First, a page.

The story begins fairly peacefully, with the three friends, Slim, Rusty, and Dwight, uniting in the early morning to journey out to Janks Field to try and catch a glimpse of Valeria during the set up. As the trio journeys out to the field, we are treated to a creepy backstory about Janks field, and why it is so reviled by the community. Once the gang gets to the field, only to find it abandoned, they are attacked by a lethal dog, and must take refuge atop the snack stand. This is just the first of many strange, creepy events that will happen to the teens throughout the course of a single day. As the day grows old, and the show nears, Laymon succeeds in building an extremely creepy atmosphere to build up everything to an insane climax at the show, when, as any intelligent reader would know, all hell breaks loose.
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Format: Hardcover
Laymon's latest, and possibly final, book was my first Richard Laymon novel. I loved it.
At its core, 'The Traveling Vampire Show' is a coming-of-age novel. It follows three teenagers, protagonist Dwight, abused teenage girl Slim, and the annoying, adolescent Rusty. Dwight, Slim, and Rusty set a goal of seeing the Traveling Vampire Show when it comes to town. Although the entirety of the book takes place over one day, the three teenagers face many adversities that they must overcome. By the end of the novel the protagonist is considerably older, wiser, and much more experienced in life than he was at the beginning.
I was disappointed when I started this book when I realized that it was not going to have a considerable vampire presence. But after I started reading I was drawn into the characters. Laymon's writing fascinated me, so much so that I read 400 pages in one sitting. I could not put the book down. Mesmerizing.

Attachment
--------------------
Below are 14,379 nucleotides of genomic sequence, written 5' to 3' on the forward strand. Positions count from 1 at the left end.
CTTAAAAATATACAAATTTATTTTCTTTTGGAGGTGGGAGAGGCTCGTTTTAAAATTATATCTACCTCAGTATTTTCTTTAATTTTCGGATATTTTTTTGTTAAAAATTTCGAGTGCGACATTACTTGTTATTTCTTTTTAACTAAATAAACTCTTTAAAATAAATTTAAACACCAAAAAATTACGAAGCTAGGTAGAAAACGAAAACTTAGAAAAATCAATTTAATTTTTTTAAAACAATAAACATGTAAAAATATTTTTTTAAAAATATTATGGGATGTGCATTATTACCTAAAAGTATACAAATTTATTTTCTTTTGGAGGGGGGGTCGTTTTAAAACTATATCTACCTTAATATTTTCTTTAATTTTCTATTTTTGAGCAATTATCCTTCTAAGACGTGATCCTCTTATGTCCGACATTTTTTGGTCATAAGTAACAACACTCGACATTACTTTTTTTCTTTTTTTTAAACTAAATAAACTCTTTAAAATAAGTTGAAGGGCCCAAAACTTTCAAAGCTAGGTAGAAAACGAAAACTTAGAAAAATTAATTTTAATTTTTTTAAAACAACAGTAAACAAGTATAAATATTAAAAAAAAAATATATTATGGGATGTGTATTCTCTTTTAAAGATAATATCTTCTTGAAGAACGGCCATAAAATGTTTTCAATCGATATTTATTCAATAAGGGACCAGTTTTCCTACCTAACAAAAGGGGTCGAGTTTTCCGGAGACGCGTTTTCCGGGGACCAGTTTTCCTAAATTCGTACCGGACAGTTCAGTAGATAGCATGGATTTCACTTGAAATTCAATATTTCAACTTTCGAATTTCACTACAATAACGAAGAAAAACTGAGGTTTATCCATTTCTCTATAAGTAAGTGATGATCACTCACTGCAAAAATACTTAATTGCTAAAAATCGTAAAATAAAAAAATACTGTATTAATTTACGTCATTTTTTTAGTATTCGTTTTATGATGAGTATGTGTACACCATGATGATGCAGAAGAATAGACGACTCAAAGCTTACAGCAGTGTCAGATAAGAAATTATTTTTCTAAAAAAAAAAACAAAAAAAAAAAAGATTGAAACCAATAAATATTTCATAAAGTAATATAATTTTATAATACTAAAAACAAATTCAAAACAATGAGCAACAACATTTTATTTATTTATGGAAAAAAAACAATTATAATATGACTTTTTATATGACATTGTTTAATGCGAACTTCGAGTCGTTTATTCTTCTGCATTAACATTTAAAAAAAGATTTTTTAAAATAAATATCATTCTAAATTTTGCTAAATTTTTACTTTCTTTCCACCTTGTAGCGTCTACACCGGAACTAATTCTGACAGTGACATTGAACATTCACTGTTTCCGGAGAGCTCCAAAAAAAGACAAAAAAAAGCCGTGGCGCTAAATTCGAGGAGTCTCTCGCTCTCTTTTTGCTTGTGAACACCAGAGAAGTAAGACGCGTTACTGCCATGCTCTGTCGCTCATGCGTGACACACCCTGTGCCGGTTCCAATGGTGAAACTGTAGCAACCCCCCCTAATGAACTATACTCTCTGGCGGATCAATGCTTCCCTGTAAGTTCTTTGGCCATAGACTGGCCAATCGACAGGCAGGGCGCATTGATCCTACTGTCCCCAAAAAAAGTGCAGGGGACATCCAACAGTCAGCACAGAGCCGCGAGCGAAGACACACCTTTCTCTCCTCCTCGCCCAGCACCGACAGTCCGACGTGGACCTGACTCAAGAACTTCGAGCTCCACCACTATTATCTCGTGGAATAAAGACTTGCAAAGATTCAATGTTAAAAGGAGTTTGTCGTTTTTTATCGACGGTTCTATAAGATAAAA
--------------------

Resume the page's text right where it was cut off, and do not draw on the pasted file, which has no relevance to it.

By the time the final climactic scene rolled around, I knew that I had to finish the book, no matter how late it was (1:00 AM). The final scene makes it all worthwhile, wrapping up the entire novel with great closure. Laymon writes an elegant book. His characters learn and grow (something that all too often is lost in modern literature). The characters are very real and lifelike. This was one I was sad to put down.
This isn't a typical horror novel. This is a novel. I was touched by the characters. I was elated by their discoveries and dismayed by heartache. My words can't do justice to this novel. Highly recommended.
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Format: Kindle Edition Verified Purchase
The Traveling Vampire Show marked my third trip into Laymon Country, a trip I swore I would never make after my second venture, The Cellar, but I was urged to pick this up by a friend because it was unlike any of his others. Reluctantly, I agreed to give it a try. Having finished it, I have decided to burn my passport and not return.

When the novel opens, we are introduced to Dwight, the sixteen-year-old narrator of the story (or maybe he's seventeen -- the fact that I can't remember is a clear indicator of how much of an impression this book made on me), and his pals, the slightly overweight Rusty and tom-boy Slim. It becomes evident early on that Dwight has the hots for Slim, but he isn't confident enough to do anything about it. Based on his thoughts early on in the story, you can imagine he spends quite a bit of his time masturbating or taking cold showers, but I'll come back to this.

Now, where was I? Oh yes, Dwight is mowing the lawn and his pals persuade him to take a break. Rusty has something he wants him to see. He produces a flier for The Traveling Vampire Show, which boasts to have a real-live vampire in captivity. The show is open for one night only, with an age restriction of 18+. Knowing they will never be allowed in, they decided to sneak over to Janks Field with the hopes of catching the showing setting up for that night's performance. None of them truly believe the vampire is real, but she is described as gorgeous and beguiling, so Rusty is hoping to get to see her. It takes some doing to persuade Dwight, but he finally gives in and they head off on their adventure.

The trio arrive at Janks Field before the Traveling Vampire Show arrives, so they plan on hiding in the surrounding woods until they show up.